• Select and integrate immunohistochemical, molecular and/or genetic procedures that aid in diagnosis or have prognostic significance.
  • Understand their clinical behavior and be able to communicate effectively with clinicians about their management.

12:30 PM - 3:30 PMHodgkin Lymphoma: What Every Practicing Pathologist Needs to Know

Speakers:

  • Patrick A. Treseler, MD, PhD, FASCP

Description:

Hodgkin lymphoma has been a mystery for generations, and pathologists have often struggled to distinguish it from histopathologic imitators. Basic scientific discoveries have greatly improved our understanding of this enigmatic disorder, however, suggesting that virtually all cases of classical Hodgkin lymphoma are derived from a unique type of germinal center B-cell that has undergone crippling mutations of its immunoglobulin gene expression apparatus. This course provides a historical perspective on Hodgkin lymphoma, then describes the range of morphologic and immunophenotypic features that can be displayed in individual cases, including patterns of expression of novel transcription factors, emphasizing features that permit distinction of classical Hodgkin lymphoma from pathologic mimics such as anaplastic large cell lymphoma, anaplastic and other variants of diffuse large B-cell lymphoma, lymphocyte predominant Hodgkin lymphoma, and reactive immunoblastic hyperplasia.

Learning Objectives:

  • Describe how Hodgkin lymphoma differs from other B-cell lymphomas in terms of its basic biology, including expression of recently described transcription factors.
  • Describe the typical morphology and immunophenotype observed in classical Hodgkin lymphoma, including expression of recently described transcription factors, as well as variations from the norm that can be observed in individual cases.
  • Reliably distinguish classical Hodgkin lymphoma from its histopathologic imitators, including anaplastic large cell lymphoma, anaplastic and other variants of diffuse large B-cell lymphoma, lymphocyte predominant Hodgkin lymphoma, and reactive immunoblastic hyperplasia.,/

12:30 PM - 2:30 PMGenitourinary Synoptic Reporting: Perspectives from a Pathologist and a Urologist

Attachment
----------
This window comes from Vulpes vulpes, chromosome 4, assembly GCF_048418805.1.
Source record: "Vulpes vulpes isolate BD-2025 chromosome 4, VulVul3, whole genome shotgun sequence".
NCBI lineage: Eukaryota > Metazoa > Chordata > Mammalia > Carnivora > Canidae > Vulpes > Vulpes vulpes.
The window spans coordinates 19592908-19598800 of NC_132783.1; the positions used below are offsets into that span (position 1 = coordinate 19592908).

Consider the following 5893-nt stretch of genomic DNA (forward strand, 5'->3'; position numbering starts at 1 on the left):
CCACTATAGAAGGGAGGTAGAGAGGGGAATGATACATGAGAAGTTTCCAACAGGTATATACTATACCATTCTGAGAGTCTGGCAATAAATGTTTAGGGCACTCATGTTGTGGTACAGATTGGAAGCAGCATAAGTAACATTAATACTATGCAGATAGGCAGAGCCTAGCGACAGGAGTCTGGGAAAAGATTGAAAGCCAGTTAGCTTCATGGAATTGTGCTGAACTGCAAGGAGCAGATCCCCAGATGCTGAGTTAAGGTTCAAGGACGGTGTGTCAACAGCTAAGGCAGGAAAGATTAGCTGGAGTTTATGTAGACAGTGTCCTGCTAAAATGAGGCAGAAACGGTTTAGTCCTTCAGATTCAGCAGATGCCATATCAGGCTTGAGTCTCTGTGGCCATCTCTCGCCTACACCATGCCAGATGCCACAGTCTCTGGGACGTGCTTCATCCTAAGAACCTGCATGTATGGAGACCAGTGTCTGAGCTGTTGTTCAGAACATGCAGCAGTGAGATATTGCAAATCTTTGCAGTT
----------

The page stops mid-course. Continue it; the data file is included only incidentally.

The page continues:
Speakers:

  • Debra Zynger, MD
  • Kamal Pohar, MD

Description:

During this course, a Genitourinary Pathologist and Urologist will review current pathology guidelines for synoptic reporting in genitourinary organs (kidney, bladder, prostate, testis, renal pelvis, ureter and penis) and treatment that is given based upon synoptic parameters. Each organ will be reviewed, emphasizing elements used to guide management. Items traditionally included which are not required or do not have clinical relevance will be highlighted in order for the practicing pathologist to increase their work efficiency and produce more clear, concise synoptics. Interactive cases studies with audience response will be utilized to demonstrate classic pitfalls. The clinical algorithm used by urologists based upon reported elements will be described. After this course you will know the clinical impact of items included in your genitourinary synoptic reports and will be able to review and modify your synoptics to more effectively communicate with your urology clinical team.

Learning Objectives:

  • Participants will design synoptics for genitourinary malignancies to include required reporting elements and eliminate elements which have no clinical relevance and are not required.
  • Participants will identify genitourinary synoptic elements that are pivotal to therapeutic strategy.
  • Participants will define patient management based upon the findings stated in the synoptic report.

12:30 PM - 3:30 PMDiagnosis and Prognostication of Gastro-Entero-Pancreatic Neuroendocrine Neoplasms: A Multidisciplinary Approach.

Speakers:

  • Aejaz Nasir, MD, Mphil, FASCP
  • Domenico Coppola, MD
  • Larry Kvols, MD

Description:

This course will cover current approaches toward diagnostic, prognostic and predictive aspects of Gastro-Entero-Pancreatic Neuroendocrine Neoplasms with a special emphasis on: 1) Pathologic differential diagnosis; 2) Histologic grading; 3) Pathologic staging; 4) Determination of primary source in metastatic neuroendocrine carcinoma of unknown primary site; 5) Histopathologic mimics of low-grade and high-grade neuroendocrine carcinomas; 6) Mixed neuroendocrine and non-neuroendocrine neoplasms; 7) Diagnostic pitfalls in neuroendocrine tumor pathology and 8) Multi-disciplinary management of neuroendocrine neoplasms.

Learning Objectives:

  • Formulate their approach toward diagnosis, differential diagnosis and prognostication of Gastro-Entero-Pancreatic Neuroendocrine Neoplasms.
  • Use histologic grading and pathologic staging of Gastro-Entero-Pancreatic Neuroendocrine Neoplasms and utilize immunohistochemistry and other ancillary approaches to work-up diagnostically challenging cases.
  • Develop a multi-disciplinary approach toward diagnosis and management of Gastro-Entero-Pancreatic Neuroendocrine Neoplasms.

12:30 PM - 2:30 PMOne Organization's Approach to On-The-Job Training

Speakers:

  • Heather l. Gordy, PhD, MBA, MT(ASCP)SBB

Description:

On-the-job training is training provided to staff in the work environment. This organization was experiencing opposition between the Training and Operations departments. A multi step approach was used to develop a collaborative OJT program. The program resulted in the learners being able to work independently at an acceptable productivity level when released to task.

Learning Objectives:

  • Describe the use of instructor's versus OJT's in this organization.
  • Describe 2-3 benefits of using OJTs.
  • Apply new approaches to training.

1:30 PM - 3:30 PMCan You Hear Me Now? Ear and Temporal Bone Surgical Pathology

Speakers:

  • Lester R. Thompson, MD, FASCP

Description: